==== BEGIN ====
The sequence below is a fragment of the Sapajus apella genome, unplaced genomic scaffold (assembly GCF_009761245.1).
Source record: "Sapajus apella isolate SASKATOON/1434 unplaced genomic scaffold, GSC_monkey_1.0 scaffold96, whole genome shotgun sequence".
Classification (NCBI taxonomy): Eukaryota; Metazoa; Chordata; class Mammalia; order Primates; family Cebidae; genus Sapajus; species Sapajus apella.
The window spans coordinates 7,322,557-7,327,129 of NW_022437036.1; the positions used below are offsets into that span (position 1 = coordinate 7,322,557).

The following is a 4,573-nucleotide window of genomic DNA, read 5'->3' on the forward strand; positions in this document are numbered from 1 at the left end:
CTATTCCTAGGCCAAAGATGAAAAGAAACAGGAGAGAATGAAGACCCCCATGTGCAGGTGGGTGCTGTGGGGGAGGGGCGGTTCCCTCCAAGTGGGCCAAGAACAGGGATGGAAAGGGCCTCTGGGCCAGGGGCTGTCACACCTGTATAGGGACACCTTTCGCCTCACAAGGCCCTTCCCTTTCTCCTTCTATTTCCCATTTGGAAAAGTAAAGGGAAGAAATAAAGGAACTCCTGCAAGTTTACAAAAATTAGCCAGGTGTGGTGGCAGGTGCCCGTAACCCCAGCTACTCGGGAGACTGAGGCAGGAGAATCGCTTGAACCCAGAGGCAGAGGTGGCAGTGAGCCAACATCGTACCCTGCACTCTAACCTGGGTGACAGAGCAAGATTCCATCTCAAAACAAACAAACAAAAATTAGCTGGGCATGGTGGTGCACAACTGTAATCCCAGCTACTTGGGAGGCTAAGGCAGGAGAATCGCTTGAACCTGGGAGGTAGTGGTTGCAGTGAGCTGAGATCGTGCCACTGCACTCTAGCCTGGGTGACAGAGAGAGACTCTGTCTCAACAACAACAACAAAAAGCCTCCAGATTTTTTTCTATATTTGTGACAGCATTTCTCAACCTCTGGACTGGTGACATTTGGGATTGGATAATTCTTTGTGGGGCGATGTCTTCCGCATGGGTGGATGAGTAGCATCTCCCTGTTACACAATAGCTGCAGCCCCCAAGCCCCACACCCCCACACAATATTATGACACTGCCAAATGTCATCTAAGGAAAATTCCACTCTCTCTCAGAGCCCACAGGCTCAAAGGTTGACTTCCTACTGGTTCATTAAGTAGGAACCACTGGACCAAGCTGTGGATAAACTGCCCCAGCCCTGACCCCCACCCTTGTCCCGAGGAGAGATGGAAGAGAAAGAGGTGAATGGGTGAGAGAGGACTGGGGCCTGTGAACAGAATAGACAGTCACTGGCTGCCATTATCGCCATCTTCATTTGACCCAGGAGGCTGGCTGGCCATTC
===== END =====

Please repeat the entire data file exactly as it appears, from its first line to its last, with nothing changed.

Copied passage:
The sequence below is a fragment of the Sapajus apella genome, unplaced genomic scaffold (assembly GCF_009761245.1).
Source record: "Sapajus apella isolate SASKATOON/1434 unplaced genomic scaffold, GSC_monkey_1.0 scaffold96, whole genome shotgun sequence".
Classification (NCBI taxonomy): Eukaryota; Metazoa; Chordata; class Mammalia; order Primates; family Cebidae; genus Sapajus; species Sapajus apella.
The window spans coordinates 7,322,557-7,327,129 of NW_022437036.1; the positions used below are offsets into that span (position 1 = coordinate 7,322,557).

The following is a 4,573-nucleotide window of genomic DNA, read 5'->3' on the forward strand; positions in this document are numbered from 1 at the left end:
CTATTCCTAGGCCAAAGATGAAAAGAAACAGGAGAGAATGAAGACCCCCATGTGCAGGTGGGTGCTGTGGGGGAGGGGCGGTTCCCTCCAAGTGGGCCAAGAACAGGGATGGAAAGGGCCTCTGGGCCAGGGGCTGTCACACCTGTATAGGGACACCTTTCGCCTCACAAGGCCCTTCCCTTTCTCCTTCTATTTCCCATTTGGAAAAGTAAAGGGAAGAAATAAAGGAACTCCTGCAAGTTTACAAAAATTAGCCAGGTGTGGTGGCAGGTGCCCGTAACCCCAGCTACTCGGGAGACTGAGGCAGGAGAATCGCTTGAACCCAGAGGCAGAGGTGGCAGTGAGCCAACATCGTACCCTGCACTCTAACCTGGGTGACAGAGCAAGATTCCATCTCAAAACAAACAAACAAAAATTAGCTGGGCATGGTGGTGCACAACTGTAATCCCAGCTACTTGGGAGGCTAAGGCAGGAGAATCGCTTGAACCTGGGAGGTAGTGGTTGCAGTGAGCTGAGATCGTGCCACTGCACTCTAGCCTGGGTGACAGAGAGAGACTCTGTCTCAACAACAACAACAAAAAGCCTCCAGATTTTTTTCTATATTTGTGACAGCATTTCTCAACCTCTGGACTGGTGACATTTGGGATTGGATAATTCTTTGTGGGGCGATGTCTTCCGCATGGGTGGATGAGTAGCATCTCCCTGTTACACAATAGCTGCAGCCCCCAAGCCCCACACCCCCACACAATATTATGACACTGCCAAATGTCATCTAAGGAAAATTCCACTCTCTCTCAGAGCCCACAGGCTCAAAGGTTGACTTCCTACTGGTTCATTAAGTAGGAACCACTGGACCAAGCTGTGGATAAACTGCCCCAGCCCTGACCCCCACCCTTGTCCCGAGGAGAGATGGAAGAGAAAGAGGTGAATGGGTGAGAGAGGACTGGGGCCTGTGAACAGAATAGACAGTCACTGGCTGCCATTATCGCCATCTTCATTTGACCCAGGAGGCTGGCTGGCCATTC